Did you ever entertain the idea that you may be overqualified for most jobs, certainly junior dba jobs? I once worked for a an ivy league university in the US and we would get many resumes that looked like yours, for junior positions. And they would always go into the shredder. It wasn't my decision but their reasoning was the person is overqualified so they have 1 foot out of the door already. They see it as the new hire will probably start looking elsewhere as soon as we hire them, or won't put in the effort because it's beneath them, or will bump heads with the younger staff that's in higher positions....
Perhaps only showing the relevant certs on your resume for the position?


SCJP, OCP
Billy Tsai
Ranch Hand

Joined: May 23, 2003
Posts: 1297
How can I be overqualified, I am in my early 20s and just graduated from university anyway I only had 4 certs when I applied for that position, I didnt have OCP DBA at that time yet
Craig Gaudon
Greenhorn

Joined: May 25, 2002
Posts: 4
Believe it or not 4 certifications is a lot for a junior position. Most people in senior positions don't have 4. And they wouldn't have known your age. I'd be willing to bet that a 5 second scan of your resume would give most people the impression that you are way more qualified than you really are. Of course it could have been as simple as they got so many resumes for the position that they took the top 20 to sort through and threw the rest away. Don't get too discouraged man.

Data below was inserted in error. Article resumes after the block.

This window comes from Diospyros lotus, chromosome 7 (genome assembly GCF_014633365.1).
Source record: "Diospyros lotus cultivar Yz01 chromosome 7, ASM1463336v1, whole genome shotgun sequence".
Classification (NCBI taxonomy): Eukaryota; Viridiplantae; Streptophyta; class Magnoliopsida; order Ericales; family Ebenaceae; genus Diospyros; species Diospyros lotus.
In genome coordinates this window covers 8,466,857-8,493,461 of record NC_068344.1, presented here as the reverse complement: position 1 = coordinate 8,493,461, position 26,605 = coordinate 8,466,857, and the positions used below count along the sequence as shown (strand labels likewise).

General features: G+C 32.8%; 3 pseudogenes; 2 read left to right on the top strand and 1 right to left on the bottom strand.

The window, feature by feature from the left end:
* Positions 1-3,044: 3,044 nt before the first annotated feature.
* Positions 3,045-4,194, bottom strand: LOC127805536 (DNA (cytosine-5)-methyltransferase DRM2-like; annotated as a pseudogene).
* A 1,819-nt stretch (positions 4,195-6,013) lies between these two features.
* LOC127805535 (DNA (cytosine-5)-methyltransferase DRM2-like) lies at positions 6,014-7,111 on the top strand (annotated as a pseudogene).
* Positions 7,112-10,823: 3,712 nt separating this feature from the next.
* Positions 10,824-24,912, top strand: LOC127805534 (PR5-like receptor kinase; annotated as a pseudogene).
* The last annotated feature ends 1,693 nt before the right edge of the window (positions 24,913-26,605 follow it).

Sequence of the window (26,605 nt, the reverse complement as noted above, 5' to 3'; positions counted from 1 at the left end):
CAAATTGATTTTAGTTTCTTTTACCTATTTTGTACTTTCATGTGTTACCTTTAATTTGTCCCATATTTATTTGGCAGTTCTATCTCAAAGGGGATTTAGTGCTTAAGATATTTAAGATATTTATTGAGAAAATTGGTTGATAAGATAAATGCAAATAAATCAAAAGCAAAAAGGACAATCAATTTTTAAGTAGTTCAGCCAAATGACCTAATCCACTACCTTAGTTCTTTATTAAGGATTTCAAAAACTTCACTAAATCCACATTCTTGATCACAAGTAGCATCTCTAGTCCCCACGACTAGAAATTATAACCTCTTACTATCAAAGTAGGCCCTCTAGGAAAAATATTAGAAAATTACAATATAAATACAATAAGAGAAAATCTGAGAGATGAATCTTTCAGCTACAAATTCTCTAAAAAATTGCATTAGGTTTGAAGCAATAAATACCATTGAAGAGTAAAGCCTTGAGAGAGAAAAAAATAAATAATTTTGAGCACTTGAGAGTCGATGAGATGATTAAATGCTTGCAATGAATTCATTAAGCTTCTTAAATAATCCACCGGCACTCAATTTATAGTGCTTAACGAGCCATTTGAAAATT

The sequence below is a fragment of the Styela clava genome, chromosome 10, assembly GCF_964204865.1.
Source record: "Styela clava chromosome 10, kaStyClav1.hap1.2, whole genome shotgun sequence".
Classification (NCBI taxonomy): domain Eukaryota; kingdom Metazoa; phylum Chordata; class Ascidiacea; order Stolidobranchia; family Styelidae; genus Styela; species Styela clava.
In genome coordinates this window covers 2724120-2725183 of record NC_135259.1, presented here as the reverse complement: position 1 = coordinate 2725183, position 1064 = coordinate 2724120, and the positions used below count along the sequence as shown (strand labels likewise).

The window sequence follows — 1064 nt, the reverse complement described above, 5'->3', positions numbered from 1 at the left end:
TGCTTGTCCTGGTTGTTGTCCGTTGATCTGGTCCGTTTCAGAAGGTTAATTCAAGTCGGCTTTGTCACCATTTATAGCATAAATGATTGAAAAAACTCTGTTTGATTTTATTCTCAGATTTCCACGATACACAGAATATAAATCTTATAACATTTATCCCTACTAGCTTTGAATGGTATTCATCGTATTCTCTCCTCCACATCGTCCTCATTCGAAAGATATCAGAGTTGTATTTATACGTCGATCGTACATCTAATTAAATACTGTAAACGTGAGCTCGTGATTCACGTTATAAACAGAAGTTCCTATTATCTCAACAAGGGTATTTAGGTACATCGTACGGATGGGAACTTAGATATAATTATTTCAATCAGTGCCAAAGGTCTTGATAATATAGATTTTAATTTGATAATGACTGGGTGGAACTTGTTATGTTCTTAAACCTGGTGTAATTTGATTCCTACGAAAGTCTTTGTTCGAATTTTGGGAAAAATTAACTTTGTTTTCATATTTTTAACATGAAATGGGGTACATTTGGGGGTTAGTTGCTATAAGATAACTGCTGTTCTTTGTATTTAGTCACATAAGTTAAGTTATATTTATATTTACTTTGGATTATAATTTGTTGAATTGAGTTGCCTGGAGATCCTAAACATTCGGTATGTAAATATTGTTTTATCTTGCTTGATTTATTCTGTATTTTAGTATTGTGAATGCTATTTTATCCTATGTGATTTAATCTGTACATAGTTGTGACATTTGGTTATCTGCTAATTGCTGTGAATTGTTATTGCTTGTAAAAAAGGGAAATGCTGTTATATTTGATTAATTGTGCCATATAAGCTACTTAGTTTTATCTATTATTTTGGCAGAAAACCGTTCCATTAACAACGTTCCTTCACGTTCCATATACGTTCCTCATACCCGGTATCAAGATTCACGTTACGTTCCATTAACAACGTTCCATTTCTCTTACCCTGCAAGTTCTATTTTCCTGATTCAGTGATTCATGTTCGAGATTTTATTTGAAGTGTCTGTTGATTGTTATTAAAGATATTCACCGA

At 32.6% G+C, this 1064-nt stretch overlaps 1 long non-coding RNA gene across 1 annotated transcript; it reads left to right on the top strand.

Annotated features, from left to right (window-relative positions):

Mark Herschberg
Sheriff

Joined: Dec 04, 2000
Posts: 6037
Originally posted by Craig Gaudon:
And they wouldn't have known your age.

In the US you can usually figure it out from date of an undergraduate degree.
--Mark
Al Newman
Ranch Hand

Joined: Mar 30, 2003
Posts: 716
Originally posted by Craig Gaudon:
Believe it or not 4 certifications is a lot for a junior position. Most people in senior positions don't have 4. And they wouldn't have known your age. I'd be willing to bet that a 5 second scan of your resume would give most people the impression that you are way more qualified than you really are. Of course it could have been as simple as they got so many resumes for the position that they took the top 20 to sort through and threw the rest away. Don't get too discouraged man.